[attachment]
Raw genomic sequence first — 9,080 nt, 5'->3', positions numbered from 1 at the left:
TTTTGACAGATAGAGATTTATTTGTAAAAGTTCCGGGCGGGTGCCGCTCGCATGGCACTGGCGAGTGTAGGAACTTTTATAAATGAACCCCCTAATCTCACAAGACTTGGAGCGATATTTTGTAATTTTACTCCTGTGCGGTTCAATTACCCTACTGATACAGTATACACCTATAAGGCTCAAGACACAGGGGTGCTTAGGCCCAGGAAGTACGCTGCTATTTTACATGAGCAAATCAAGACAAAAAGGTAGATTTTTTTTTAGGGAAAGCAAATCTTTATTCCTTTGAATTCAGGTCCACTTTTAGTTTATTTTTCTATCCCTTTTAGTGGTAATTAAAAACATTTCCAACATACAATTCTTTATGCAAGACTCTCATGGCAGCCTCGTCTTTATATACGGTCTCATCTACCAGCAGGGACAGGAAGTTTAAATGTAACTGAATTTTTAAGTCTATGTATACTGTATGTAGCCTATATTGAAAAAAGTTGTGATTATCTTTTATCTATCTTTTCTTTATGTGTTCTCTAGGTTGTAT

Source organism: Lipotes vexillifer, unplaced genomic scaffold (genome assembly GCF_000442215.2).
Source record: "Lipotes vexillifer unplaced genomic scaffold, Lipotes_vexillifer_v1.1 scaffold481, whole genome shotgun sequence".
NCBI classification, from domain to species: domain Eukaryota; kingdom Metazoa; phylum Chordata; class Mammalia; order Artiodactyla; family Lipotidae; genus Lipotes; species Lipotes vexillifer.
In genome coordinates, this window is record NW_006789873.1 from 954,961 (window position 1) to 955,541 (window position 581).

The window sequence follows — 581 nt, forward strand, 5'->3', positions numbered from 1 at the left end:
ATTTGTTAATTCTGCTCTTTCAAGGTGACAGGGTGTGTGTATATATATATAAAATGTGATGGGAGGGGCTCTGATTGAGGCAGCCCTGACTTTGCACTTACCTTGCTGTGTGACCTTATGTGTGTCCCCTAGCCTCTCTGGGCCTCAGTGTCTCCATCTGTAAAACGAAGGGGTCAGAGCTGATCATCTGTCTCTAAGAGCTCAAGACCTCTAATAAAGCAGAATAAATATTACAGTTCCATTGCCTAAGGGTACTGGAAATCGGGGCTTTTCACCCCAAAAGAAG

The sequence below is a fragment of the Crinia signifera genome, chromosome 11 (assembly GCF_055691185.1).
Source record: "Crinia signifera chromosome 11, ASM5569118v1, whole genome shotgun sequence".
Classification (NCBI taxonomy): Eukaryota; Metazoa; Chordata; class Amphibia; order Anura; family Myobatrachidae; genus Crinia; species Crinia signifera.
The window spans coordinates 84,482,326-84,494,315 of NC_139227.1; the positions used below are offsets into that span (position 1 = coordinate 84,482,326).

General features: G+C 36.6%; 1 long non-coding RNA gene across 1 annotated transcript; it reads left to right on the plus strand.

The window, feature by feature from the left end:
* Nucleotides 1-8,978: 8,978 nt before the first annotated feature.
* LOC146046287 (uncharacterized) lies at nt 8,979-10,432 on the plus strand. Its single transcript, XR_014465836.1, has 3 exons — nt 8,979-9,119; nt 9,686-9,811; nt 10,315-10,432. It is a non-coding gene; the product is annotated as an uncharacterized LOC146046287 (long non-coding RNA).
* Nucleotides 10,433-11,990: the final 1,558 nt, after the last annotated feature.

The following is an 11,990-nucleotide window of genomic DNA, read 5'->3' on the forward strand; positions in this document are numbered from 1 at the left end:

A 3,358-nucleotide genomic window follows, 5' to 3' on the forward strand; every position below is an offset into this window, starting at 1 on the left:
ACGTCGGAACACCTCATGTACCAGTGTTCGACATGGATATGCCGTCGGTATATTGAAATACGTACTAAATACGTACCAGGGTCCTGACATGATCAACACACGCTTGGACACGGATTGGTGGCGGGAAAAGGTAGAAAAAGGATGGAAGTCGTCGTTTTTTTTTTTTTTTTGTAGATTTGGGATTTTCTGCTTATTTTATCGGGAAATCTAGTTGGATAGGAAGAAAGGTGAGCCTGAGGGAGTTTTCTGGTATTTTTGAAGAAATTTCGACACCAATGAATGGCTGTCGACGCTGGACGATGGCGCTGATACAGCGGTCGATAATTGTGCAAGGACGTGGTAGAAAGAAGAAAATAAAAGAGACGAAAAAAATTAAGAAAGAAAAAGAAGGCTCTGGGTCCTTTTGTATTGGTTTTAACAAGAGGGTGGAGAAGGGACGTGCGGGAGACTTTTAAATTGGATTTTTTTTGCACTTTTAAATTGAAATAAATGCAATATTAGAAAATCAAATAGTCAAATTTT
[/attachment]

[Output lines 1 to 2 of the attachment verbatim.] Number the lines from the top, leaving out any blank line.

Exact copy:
Raw genomic sequence first — 9,080 nt, 5'->3', positions numbered from 1 at the left:
TTTTGACAGATAGAGATTTATTTGTAAAAGTTCCGGGCGGGTGCCGCTCGCATGGCACTGGCGAGTGTAGGAACTTTTATAAATGAACCCCCTAATCTCACAAGACTTGGAGCGATATTTTGTAATTTTACTCCTGTGCGGTTCAATTACCCTACTGATACAGTATACACCTATAAGGCTCAAGACACAGGGGTGCTTAGGCCCAGGAAGTACGCTGCTATTTTACATGAGCAAATCAAGACAAAAAGGTAGATTTTTTTTTAGGGAAAGCAAATCTTTATTCCTTTGAATTCAGGTCCACTTTTAGTTTATTTTTCTATCCCTTTTAGTGGTAATTAAAAACATTTCCAACATACAATTCTTTATGCAAGACTCTCATGGCAGCCTCGTCTTTATATACGGTCTCATCTACCAGCAGGGACAGGAAGTTTAAATGTAACTGAATTTTTAAGTCTATGTATACTGTATGTAGCCTATATTGAAAAAAGTTGTGATTATCTTTTATCTATCTTTTCTTTATGTGTTCTCTAGGTTGTAT